A fantastic bronze in the marathon at the Commonwealth Games practically went unnoticed as papers and websites rushed to type their headlines at the weekend.
Of course, the brave run of Scotland’s Callum Hawkins, his welfare and the almost gold medal is important and of national interest, but so should the story of an unlikely recipient of a championship medal in the men’s marathon.
That performance of fellow Scot, Robbie Simpson, to work his way up the field to the bronze medal position is worthy of our respect and surely warrants more than a footnote?
So what is it with us Brits and our adoration for ‘heroic failure’? Take a look at these British headlines: “Michael Shelly wins CW Marathon as Callum Hawkins suffers collapse”, “Leader Hawkins collapses a mile from end of marathon”.
And one paper can’t even be bothered to find out the name of the runner in question: “Agonising moment British marathon runner collapses two miles from finish line”.
While not perfect either, but at least Fast Running went with: “Callum Hawkins collapses as Robbie Simpson bags marathon bronze”.
When Hawkins dropped the lead pack at 30km, Simpson was back in 12th. All eyes were on the 60 minute half marathoner at the front. Ultimately only one of the runners was racing within their capabilities, given the conditions.
Many will point out that Hawkins was going for gold and was indeed capable of winning. However, Simpson played it safer and might never have been in contention to win, yet walked away with a medal after judging the race superbly.
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Simpson is a humble and hardworking individual, much like Hawkins, and better known as a mountain runner, but has also made a sterling effort on the roads in recent years.
The Scotsman made the GB team for the World Championships in London last year, however, an injury derailed that marathon appearance alongside his compatriot.
A runner that can medal at both the World Mountain Running Championships and a Commonwealth Games marathon is a rare thing. Even possibly the greatest ever mountain runner, New Zealander Jono Wyatt, only managed sixth at the 2002 Manchester competition.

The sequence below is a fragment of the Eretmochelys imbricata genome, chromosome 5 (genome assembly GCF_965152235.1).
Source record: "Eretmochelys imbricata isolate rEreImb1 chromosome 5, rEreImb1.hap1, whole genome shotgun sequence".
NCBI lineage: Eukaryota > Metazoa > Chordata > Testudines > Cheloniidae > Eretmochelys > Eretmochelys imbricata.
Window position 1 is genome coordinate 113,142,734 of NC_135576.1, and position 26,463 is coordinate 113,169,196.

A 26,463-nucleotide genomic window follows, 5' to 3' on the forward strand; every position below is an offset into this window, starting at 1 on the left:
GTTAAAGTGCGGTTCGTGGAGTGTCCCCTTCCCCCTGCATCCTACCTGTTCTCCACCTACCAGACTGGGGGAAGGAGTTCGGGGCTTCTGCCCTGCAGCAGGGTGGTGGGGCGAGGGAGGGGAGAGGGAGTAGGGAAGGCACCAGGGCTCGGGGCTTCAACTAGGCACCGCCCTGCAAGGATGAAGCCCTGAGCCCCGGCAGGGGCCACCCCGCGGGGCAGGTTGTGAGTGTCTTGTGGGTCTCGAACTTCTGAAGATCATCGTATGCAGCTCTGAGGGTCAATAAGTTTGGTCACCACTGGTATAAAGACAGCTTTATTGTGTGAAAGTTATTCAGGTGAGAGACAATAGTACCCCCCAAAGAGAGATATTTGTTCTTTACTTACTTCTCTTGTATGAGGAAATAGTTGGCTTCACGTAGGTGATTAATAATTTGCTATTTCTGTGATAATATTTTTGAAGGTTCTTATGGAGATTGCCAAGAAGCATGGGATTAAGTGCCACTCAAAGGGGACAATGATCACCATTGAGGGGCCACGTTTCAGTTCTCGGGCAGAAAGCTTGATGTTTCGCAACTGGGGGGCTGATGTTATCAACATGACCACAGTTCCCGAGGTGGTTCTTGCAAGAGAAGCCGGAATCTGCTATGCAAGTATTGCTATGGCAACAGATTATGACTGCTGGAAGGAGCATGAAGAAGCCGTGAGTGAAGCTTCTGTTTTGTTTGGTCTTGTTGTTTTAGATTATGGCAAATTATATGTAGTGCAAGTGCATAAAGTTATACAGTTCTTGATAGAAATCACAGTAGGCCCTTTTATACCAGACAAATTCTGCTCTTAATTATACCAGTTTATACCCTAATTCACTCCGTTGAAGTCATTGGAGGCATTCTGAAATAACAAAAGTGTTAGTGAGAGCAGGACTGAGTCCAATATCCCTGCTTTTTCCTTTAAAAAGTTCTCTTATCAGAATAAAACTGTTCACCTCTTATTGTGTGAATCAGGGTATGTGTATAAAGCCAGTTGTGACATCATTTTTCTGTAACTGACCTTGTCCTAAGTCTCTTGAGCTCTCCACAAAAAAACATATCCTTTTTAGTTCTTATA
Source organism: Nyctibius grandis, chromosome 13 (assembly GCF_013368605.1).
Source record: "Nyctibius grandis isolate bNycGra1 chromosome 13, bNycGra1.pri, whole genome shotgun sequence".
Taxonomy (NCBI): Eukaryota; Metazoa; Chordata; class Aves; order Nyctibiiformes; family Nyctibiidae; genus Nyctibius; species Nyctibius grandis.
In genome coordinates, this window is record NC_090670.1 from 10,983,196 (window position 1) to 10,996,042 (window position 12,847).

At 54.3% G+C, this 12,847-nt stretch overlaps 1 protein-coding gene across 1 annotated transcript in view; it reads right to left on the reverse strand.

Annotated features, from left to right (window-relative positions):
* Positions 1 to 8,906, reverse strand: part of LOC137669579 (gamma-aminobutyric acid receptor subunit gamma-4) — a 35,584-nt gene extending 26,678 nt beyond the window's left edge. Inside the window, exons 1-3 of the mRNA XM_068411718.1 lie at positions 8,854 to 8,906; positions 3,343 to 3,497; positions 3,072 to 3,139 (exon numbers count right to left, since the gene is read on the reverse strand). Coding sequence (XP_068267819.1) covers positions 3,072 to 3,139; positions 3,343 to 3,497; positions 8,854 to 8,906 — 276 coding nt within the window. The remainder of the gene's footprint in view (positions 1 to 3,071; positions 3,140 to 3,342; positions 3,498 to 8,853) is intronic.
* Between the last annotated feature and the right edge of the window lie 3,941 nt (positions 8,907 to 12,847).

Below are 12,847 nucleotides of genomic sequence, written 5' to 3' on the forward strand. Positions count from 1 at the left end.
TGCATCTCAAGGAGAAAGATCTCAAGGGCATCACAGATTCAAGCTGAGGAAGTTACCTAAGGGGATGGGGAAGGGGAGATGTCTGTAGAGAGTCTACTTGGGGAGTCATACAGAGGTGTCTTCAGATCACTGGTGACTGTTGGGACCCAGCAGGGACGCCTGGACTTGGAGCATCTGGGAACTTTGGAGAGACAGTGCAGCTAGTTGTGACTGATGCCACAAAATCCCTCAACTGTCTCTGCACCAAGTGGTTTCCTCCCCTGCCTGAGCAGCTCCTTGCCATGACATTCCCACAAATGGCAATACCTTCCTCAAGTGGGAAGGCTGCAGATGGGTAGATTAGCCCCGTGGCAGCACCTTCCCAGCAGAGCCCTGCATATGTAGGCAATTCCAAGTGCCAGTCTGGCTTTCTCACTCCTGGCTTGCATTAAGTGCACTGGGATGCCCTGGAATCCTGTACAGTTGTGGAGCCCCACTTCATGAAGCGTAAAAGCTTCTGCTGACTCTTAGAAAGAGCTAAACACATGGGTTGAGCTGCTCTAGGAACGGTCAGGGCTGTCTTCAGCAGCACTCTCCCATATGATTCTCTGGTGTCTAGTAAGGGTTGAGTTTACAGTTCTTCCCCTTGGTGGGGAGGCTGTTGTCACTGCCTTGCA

Whilst Wyatt finished sixth in a faster 2:14:20, when you take into consideration the conditions on the Gold Coast, Simpson’s 2:19:36 is the better result.
Heat adaptation is not something usually associated with Scotland’s athletes, but toughness is. Hawkins ran himself to collapse in that heat. Less toughened athletes might have stopped or eased off, but he left it all out there, determined not to slow down.
Is it this same toughness and a bit of racing know-how that enabled Simpson to advance through the field in the latter stages? This and perhaps his experiences in the mountains.
While road and track athletes, and fans alike, are becoming obsessed with times, Strava, and PBs; in a mountain race, time doesn’t matter, it’s just you against your opponents, the terrain and conditions.
In the mountains, Simpson has experienced similar sweltering heat, running to exhaustion at events like the 31km Sierre-Zinal race. It may be shorter in distance than a marathon, but the net uphill means the winners are competing for over 2 hours and 30 minutes and it’s also at altitude.
This experience, plus his toughness, meant Simpson was able to race excellently against everything he faced on the day.
What if the shoe was on the other foot?
Yet the Brits, or just everyone in general, still love a heroic failure. “Better to have tried and failed, than never to have tried at all” one might say? Are we just celebrating the unsuccessful hard push for victory, not the strong, tough finish for third?
How would it have been reported if it were the other way around? If Simpson had been the man in front, much like Yuki Kawauchi in the Boston Marathon on Monday, many would have said it was folly or poor pacing.
So what even is the point of this article? Possibly just the desire to see a fellow Robbie get the praise he deserves for such a fine performance. I even got congratulated myself on Twitter, which was a little confusing. Hawkins ran bravely and deserves the plaudits for his attempt to win gold, that isn’t to be disagreed with.
But Simpson showed composure, self-control and raced excellently to grab the bronze medal. Well done Robbie Simpson on a fine performance.